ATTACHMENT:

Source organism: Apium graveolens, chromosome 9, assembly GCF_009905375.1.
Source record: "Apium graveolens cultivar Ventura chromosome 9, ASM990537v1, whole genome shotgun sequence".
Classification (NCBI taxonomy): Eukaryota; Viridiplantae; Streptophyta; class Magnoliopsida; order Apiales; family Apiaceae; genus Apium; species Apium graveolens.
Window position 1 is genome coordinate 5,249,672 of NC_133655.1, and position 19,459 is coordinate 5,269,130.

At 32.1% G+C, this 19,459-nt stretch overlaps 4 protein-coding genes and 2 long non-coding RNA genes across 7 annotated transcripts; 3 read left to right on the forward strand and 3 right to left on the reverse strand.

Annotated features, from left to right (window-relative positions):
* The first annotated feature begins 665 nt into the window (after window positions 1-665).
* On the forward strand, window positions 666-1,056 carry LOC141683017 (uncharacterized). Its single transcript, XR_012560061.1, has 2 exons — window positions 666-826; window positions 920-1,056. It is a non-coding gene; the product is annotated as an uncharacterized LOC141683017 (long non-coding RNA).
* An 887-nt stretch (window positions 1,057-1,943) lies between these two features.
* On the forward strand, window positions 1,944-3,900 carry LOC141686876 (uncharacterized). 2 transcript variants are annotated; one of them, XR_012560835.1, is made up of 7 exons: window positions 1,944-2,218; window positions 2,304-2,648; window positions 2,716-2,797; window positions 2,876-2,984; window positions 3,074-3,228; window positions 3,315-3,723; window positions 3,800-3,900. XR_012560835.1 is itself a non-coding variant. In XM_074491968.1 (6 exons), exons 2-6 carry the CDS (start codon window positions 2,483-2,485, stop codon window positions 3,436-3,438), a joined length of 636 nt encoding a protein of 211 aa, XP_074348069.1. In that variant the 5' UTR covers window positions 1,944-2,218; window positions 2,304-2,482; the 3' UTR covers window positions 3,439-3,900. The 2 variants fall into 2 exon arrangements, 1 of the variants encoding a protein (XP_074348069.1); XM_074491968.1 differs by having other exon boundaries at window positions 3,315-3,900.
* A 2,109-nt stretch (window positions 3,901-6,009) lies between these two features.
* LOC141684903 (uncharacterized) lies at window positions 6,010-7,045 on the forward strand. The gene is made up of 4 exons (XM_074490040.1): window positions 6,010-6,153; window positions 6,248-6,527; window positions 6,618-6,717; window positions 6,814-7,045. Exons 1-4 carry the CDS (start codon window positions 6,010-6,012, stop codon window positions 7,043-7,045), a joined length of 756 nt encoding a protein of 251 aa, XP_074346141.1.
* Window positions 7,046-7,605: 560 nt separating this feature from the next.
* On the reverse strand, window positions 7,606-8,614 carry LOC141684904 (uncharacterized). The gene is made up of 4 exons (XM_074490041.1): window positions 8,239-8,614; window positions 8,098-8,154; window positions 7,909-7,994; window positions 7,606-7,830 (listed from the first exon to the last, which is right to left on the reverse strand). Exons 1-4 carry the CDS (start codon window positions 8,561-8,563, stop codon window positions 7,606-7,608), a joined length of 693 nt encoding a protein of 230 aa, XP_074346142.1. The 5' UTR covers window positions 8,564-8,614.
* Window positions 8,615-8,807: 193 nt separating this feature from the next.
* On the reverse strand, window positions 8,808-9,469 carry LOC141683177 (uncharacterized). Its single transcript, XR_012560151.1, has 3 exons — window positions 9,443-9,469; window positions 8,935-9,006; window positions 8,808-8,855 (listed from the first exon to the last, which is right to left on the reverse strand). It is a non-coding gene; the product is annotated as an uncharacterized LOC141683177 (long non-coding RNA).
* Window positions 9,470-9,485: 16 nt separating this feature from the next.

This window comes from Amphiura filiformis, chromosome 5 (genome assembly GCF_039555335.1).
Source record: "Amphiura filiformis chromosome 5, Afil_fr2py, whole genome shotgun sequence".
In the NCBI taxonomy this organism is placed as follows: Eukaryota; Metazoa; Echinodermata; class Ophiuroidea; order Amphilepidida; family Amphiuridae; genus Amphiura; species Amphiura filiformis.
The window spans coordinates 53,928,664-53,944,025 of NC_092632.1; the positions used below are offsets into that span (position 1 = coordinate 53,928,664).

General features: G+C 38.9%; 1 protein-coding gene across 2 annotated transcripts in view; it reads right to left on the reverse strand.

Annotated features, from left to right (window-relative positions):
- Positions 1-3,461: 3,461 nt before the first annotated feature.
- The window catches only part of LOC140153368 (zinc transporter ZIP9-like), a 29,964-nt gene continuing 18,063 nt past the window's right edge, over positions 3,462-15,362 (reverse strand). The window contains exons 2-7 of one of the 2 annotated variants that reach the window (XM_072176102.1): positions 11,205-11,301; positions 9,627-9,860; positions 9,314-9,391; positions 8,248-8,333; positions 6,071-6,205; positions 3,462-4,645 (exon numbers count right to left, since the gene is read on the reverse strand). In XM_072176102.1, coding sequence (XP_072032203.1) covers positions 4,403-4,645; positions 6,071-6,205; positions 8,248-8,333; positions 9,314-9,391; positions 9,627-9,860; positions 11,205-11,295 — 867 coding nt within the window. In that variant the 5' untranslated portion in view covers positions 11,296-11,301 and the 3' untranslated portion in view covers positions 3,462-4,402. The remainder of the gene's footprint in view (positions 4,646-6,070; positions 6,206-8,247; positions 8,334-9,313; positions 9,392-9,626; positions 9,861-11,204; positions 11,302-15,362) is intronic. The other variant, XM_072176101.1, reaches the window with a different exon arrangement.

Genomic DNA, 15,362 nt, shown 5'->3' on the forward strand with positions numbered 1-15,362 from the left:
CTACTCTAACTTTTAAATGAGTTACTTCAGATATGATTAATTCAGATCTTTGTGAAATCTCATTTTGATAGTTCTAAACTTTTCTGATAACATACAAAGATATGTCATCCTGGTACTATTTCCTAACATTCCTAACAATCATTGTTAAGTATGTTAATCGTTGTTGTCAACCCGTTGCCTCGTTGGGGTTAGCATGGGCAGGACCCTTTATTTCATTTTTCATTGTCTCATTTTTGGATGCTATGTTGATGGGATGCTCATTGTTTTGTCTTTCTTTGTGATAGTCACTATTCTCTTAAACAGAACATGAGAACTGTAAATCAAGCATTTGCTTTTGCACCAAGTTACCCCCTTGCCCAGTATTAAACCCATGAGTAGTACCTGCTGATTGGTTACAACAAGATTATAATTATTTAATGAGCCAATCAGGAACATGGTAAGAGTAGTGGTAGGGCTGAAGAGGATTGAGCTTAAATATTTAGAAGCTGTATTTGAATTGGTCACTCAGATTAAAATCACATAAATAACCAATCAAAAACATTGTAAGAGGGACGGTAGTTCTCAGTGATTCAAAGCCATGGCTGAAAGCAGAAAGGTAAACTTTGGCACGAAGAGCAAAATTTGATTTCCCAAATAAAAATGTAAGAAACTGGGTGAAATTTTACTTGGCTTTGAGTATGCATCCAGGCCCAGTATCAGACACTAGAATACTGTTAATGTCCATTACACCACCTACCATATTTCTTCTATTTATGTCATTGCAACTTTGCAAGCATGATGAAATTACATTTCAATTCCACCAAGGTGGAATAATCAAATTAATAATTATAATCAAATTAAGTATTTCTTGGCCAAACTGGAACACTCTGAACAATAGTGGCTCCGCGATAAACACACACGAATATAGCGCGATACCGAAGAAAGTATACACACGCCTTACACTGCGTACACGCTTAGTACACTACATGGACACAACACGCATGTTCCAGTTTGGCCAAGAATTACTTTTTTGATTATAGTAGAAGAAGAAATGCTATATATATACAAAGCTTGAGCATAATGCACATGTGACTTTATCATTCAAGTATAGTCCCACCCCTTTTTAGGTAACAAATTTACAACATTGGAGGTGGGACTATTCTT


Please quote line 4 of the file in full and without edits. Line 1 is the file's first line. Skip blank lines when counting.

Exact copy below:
Window position 1 is genome coordinate 5,249,672 of NC_133655.1, and position 19,459 is coordinate 5,269,130.